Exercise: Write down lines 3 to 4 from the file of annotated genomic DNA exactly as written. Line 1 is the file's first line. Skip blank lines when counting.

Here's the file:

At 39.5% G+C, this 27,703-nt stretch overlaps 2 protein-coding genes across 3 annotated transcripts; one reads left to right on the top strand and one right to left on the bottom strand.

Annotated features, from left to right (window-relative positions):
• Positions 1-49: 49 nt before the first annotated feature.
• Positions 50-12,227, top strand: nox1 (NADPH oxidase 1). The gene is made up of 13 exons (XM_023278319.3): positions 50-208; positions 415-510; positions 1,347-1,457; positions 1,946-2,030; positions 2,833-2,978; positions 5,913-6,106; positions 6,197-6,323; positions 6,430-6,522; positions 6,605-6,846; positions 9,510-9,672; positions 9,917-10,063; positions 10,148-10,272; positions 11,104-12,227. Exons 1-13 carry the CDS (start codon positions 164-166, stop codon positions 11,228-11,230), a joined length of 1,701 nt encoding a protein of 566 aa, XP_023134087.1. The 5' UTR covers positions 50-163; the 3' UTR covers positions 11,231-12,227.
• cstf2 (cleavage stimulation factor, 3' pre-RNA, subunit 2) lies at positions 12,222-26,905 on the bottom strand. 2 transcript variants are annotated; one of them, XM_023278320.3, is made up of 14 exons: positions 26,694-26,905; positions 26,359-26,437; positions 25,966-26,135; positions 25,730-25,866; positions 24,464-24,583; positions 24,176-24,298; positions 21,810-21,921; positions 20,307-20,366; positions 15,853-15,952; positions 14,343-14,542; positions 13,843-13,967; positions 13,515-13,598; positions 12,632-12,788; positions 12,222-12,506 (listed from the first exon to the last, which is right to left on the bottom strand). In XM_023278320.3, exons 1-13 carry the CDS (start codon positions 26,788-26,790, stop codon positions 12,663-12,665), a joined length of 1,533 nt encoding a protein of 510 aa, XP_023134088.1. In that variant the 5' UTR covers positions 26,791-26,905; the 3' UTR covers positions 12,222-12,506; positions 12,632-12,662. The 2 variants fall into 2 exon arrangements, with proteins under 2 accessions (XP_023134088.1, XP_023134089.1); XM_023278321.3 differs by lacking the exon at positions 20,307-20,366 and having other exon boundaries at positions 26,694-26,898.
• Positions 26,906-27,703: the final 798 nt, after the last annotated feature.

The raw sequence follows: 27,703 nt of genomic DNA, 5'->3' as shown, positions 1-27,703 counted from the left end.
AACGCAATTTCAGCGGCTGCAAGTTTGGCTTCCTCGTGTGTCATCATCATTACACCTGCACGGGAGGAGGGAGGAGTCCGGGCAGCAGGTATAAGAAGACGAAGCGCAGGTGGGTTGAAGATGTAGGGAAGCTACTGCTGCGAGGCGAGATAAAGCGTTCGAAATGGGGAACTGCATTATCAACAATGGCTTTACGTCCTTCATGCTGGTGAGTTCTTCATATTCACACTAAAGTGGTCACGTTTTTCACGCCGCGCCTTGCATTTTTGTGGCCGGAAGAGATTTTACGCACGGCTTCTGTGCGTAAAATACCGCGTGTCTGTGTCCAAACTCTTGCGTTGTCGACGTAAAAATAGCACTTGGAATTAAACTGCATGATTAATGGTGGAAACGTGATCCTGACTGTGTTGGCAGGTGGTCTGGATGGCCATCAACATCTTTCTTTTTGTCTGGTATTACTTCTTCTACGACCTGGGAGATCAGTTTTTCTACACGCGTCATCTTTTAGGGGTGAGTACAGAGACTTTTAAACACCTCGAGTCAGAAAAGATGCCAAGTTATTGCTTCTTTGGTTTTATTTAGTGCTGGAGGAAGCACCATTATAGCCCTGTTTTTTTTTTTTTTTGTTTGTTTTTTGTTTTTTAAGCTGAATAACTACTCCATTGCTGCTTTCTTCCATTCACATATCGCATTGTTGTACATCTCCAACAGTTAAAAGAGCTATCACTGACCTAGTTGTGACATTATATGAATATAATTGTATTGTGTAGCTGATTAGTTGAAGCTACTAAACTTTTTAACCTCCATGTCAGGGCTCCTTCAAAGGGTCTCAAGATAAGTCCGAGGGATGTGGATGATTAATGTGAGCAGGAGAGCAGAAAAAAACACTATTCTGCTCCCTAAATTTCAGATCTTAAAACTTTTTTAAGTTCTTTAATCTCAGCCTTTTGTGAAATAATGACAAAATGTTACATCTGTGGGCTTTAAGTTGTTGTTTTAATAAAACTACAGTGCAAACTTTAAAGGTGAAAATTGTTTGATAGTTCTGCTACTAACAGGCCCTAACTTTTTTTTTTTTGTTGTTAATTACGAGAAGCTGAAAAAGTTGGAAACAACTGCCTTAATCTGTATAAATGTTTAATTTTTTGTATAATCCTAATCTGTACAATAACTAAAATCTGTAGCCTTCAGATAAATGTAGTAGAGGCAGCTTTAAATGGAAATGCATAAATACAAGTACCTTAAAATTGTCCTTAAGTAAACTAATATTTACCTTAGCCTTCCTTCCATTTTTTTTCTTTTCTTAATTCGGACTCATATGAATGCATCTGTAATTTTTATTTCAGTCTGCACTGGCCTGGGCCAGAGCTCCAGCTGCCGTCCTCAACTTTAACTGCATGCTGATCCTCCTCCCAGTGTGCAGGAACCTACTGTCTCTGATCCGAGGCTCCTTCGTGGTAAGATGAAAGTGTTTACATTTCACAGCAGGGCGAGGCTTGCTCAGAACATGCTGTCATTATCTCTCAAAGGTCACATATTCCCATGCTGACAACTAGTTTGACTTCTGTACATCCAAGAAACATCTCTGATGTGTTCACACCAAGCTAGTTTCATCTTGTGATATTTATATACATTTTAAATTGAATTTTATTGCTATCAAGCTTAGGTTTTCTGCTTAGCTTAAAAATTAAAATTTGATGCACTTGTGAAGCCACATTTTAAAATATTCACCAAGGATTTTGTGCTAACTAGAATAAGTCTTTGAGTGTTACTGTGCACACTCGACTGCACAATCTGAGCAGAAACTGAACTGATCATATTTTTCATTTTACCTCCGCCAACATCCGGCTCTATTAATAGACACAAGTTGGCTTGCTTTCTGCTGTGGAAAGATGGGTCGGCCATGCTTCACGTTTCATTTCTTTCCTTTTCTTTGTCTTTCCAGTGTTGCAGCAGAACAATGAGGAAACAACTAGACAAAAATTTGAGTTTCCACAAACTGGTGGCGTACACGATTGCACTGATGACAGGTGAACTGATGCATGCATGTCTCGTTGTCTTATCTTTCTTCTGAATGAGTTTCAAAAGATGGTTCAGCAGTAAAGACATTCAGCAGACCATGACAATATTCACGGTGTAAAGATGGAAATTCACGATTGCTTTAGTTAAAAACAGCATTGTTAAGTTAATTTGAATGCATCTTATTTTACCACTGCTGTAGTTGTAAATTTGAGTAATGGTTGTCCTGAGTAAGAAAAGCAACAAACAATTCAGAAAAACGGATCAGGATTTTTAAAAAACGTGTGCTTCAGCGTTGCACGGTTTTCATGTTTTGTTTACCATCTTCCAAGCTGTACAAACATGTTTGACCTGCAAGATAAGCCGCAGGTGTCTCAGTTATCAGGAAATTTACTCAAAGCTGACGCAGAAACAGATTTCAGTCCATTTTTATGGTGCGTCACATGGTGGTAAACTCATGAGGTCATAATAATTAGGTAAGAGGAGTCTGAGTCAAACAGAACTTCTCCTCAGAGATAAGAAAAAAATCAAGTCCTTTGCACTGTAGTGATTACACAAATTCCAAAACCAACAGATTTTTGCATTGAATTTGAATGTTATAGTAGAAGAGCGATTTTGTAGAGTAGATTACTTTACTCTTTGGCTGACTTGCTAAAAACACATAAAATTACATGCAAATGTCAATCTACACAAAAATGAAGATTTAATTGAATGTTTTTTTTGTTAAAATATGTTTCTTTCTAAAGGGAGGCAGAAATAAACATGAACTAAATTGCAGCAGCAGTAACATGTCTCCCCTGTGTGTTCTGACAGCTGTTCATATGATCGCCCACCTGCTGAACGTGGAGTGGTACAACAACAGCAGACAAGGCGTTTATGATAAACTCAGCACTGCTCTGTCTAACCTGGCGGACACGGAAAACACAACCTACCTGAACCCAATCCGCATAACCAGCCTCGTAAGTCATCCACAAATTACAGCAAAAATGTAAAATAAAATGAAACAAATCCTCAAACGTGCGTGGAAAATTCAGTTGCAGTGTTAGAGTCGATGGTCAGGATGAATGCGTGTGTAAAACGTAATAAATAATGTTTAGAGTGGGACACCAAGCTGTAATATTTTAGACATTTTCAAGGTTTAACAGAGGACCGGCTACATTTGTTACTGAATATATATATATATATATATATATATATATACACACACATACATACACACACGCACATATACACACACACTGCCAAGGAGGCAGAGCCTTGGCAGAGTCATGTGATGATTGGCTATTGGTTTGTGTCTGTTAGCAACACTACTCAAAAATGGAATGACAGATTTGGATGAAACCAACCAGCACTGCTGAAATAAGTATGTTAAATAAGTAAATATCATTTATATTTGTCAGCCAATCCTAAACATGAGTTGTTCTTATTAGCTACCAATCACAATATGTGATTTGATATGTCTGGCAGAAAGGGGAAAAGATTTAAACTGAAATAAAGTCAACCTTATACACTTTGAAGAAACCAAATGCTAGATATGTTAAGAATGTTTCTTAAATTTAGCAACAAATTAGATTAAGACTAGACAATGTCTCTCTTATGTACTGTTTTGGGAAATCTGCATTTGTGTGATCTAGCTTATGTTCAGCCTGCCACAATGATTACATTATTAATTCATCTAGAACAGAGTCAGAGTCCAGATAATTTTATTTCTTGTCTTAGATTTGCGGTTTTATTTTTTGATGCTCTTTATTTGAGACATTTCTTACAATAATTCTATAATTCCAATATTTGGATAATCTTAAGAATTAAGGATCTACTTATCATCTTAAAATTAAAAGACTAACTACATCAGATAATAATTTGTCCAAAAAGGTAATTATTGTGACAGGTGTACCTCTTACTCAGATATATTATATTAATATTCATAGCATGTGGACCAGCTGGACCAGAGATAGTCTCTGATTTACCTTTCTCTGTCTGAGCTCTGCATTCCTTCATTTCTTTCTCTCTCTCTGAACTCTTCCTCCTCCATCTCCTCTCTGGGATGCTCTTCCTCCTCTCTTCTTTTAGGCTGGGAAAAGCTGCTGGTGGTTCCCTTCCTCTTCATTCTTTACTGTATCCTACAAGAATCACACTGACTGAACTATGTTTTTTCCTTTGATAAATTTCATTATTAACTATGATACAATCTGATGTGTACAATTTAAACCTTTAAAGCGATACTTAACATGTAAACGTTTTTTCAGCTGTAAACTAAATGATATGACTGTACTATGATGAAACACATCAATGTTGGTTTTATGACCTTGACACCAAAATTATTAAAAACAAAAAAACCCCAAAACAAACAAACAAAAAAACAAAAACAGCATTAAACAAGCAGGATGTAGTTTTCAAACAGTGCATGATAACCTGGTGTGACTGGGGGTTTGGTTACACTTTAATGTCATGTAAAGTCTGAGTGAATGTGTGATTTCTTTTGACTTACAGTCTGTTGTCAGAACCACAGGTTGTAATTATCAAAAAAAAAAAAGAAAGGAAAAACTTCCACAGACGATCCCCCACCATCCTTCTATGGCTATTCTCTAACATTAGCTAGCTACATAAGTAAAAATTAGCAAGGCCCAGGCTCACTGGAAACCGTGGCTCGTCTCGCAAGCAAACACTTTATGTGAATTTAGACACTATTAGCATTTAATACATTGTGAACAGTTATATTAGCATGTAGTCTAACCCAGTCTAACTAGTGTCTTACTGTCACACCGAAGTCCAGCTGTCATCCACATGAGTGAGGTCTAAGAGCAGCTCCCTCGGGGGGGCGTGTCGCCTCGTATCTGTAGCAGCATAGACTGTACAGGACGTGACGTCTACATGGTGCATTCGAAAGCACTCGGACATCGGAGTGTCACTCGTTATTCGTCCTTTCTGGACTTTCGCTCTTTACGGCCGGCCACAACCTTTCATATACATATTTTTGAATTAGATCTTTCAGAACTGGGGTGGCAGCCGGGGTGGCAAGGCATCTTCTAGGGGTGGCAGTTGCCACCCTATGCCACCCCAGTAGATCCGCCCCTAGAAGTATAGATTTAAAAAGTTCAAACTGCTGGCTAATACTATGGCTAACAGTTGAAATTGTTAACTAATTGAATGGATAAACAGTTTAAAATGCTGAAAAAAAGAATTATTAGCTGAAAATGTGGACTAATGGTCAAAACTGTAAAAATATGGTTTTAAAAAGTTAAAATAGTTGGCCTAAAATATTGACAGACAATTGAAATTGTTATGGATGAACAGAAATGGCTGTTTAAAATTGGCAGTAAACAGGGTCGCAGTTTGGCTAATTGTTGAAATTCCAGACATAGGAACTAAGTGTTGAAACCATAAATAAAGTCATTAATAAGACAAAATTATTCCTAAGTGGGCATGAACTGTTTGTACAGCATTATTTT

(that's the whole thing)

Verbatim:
• Positions 1-49: 49 nt before the first annotated feature.
• Positions 50-12,227, top strand: nox1 (NADPH oxidase 1). The gene is made up of 13 exons (XM_023278319.3): positions 50-208; positions 415-510; positions 1,347-1,457; positions 1,946-2,030; positions 2,833-2,978; positions 5,913-6,106; positions 6,197-6,323; positions 6,430-6,522; positions 6,605-6,846; positions 9,510-9,672; positions 9,917-10,063; positions 10,148-10,272; positions 11,104-12,227. Exons 1-13 carry the CDS (start codon positions 164-166, stop codon positions 11,228-11,230), a joined length of 1,701 nt encoding a protein of 566 aa, XP_023134087.1. The 5' UTR covers positions 50-163; the 3' UTR covers positions 11,231-12,227.